A bald, stocky man nearby told the newcomer that he had already asked if the man needed help and had gotten the same response.
The bald man said he had been helping search the rubble of the nearby Plaza Towers Elementary School. When rescuers started finding bodies, they told the civilians to leave.
Further down the street, Oliver, who had walked for more than two miles to check on his dad in the mobile home, found his sisters - alive and safe.
He proceeded to his father's mobile home, and found him safe, too. The father and other residents in the trailer park had fled to the nearby Walmart when heard the tornado coming. Oliver hugged his dad and they spoke in Spanish.
The mobile home itself was in relatively decent shape, suffering some minor exterior damage, although all windows were busted.
Someone picked up a faded picture from the ground near the trailer and asked Oliver's father if it was his. The old man shook his head and said no, and that he had found other people's pictures in his yard.
Walking to a trash can, the old man plucked out a photo and handed it to the bystander, grinning. It was a photograph of a pretty girl in a blue bikini standing on a sunny beach. No one knew who the girl or photo's owner was.
Night began to fall. Workers pressed on, searching the rubble. More than 100 would be found that night -- some alive, others not. It began to rain.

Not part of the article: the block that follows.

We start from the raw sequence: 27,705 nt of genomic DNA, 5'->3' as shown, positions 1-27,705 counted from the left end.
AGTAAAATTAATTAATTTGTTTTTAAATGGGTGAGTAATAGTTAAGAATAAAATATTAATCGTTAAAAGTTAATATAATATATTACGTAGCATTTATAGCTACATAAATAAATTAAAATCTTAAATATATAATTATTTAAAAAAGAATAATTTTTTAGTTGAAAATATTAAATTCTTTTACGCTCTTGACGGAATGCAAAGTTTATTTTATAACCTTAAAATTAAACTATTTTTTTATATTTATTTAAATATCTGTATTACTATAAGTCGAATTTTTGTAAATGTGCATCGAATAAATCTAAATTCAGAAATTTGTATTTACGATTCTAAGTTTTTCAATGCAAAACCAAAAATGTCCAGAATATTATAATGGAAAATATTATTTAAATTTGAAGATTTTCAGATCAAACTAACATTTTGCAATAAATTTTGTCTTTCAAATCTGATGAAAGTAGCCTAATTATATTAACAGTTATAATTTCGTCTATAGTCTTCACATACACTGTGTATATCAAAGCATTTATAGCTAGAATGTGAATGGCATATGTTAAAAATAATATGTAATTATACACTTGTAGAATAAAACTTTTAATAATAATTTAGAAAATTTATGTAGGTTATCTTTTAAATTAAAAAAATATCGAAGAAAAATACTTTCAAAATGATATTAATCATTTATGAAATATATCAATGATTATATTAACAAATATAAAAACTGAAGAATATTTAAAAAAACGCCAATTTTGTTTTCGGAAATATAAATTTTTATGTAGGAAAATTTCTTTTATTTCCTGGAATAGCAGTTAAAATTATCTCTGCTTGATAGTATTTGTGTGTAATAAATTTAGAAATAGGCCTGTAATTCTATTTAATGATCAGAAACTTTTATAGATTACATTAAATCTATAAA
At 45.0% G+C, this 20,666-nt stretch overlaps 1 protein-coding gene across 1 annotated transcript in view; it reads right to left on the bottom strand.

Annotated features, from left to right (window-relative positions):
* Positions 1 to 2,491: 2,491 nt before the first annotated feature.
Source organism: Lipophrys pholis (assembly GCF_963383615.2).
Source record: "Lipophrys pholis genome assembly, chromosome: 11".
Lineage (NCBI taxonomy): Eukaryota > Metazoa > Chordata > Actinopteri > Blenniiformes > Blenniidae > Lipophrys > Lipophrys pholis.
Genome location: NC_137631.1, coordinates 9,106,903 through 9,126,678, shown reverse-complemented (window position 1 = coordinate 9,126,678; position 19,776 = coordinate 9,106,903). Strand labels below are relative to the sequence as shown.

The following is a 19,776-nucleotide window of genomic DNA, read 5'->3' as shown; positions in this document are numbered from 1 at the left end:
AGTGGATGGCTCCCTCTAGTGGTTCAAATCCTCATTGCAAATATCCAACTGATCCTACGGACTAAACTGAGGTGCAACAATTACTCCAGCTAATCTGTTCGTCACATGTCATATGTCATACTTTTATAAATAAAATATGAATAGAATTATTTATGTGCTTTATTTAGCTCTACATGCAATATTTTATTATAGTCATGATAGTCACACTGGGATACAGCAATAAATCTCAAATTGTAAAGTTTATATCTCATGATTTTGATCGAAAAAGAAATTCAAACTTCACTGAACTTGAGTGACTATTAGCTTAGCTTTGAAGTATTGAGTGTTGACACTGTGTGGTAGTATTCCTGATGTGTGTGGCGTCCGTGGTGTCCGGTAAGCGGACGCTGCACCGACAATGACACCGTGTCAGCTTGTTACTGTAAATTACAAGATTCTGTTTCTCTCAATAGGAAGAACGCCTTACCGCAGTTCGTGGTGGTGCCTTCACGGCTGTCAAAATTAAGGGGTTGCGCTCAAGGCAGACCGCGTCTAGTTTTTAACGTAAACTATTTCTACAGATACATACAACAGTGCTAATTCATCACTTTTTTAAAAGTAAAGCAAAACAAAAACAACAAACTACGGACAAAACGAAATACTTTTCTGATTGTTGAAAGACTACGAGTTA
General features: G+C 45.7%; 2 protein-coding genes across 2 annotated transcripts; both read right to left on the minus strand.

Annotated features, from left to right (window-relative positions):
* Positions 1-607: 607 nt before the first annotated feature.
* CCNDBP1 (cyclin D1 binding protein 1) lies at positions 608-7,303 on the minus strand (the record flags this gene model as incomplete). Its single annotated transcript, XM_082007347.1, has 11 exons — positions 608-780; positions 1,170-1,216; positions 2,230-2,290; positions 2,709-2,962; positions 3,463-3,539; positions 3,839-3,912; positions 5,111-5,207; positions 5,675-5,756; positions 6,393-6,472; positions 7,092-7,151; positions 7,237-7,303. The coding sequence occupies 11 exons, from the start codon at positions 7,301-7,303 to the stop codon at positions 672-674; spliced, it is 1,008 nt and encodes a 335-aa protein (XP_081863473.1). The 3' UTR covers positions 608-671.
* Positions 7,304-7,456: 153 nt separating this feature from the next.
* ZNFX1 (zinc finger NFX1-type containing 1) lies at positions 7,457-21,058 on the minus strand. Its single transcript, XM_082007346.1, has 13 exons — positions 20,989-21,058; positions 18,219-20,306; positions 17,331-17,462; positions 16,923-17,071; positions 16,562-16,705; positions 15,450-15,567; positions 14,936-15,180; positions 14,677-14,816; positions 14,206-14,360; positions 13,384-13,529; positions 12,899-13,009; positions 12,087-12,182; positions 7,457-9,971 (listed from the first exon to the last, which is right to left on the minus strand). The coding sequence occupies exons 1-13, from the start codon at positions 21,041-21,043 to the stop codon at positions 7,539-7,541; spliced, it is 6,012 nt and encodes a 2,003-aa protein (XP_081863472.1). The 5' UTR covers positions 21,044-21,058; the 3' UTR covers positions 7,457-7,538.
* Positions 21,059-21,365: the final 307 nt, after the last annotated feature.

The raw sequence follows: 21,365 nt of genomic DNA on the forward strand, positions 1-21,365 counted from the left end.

In the morning light, crews were still digging, still searching.
The death toll, which had fluctuated wildly on the first day, had gone down to 24, according to the State Medical Examiner's Office.
Survivors were still there. The media presence had swelled.
Satellite trucks blanketed the area. Matt Lauer and Al Roker of NBC's Today show had found a perch amid the ruins, as had NBC's Chris Jansing. They were doing stand-ups. Media were mostly confined to an area just west of the Warren Theatre, which, despite taking a nearly direct hit from the tornado, was still standing.
Just to the north, the Moore Medical Center was not as lucky. It stood in complete ruins.
To the east, rescue teams with dogs scoured a destroyed business, looking for survivors.
Up the street, a church steeple sat impaled in the ground. Scores of cars sat crumpled, many tossed into buildings.
Maegan Jackson and Kaitlyn Newburger had tried to get to their house in the middle of the destruction, but were turned away by the authorities. No one was getting in without valid identification.
When asked what she expected to find, Jackson, standing near her neighborhood, said, “Not this.”
“We were going back to nothing,” Newburger said. “Isn't this crazy? Why are we here?”
As the two walked, they saw a dog wandering amid the debris and were able to form a makeshift leash using an Ethernet cable. The two were searching for the dog's owner, when Melody Hughes saw them.
Hughes, who works in a doctor's office, had spent the night in a makeshift triage center at the Warren Theatre. She had been watching her friend's dogs at her house, which was spared. One dog, Toby, had escaped.
It was Toby that Jackson and Newburger had found. And it was a tearful reunion.
“He was scared by the storms and bolted,” Hughes said.
Meanwhile, Jessica and Tyler Ellerd were digging through what was left of their house.
Her family had set up a tent just off Telephone Road and spent the night there. They were worried looters might strike.
Jessica's father was at home when the tornado hit and hid in the bathroom. It was the only room in the house where the roof wasn't entirely ripped off, and her father survived.
“It makes you feel blessed,” Ellerd said. She gestured toward the house. “This is just stuff.”
Still, she turned back to the broken pile of boards and began trying to find anything she could save.
Oklahoma Watch is a nonprofit organization that produces in-depth and investigative journalism on important public-policy issues facing the state.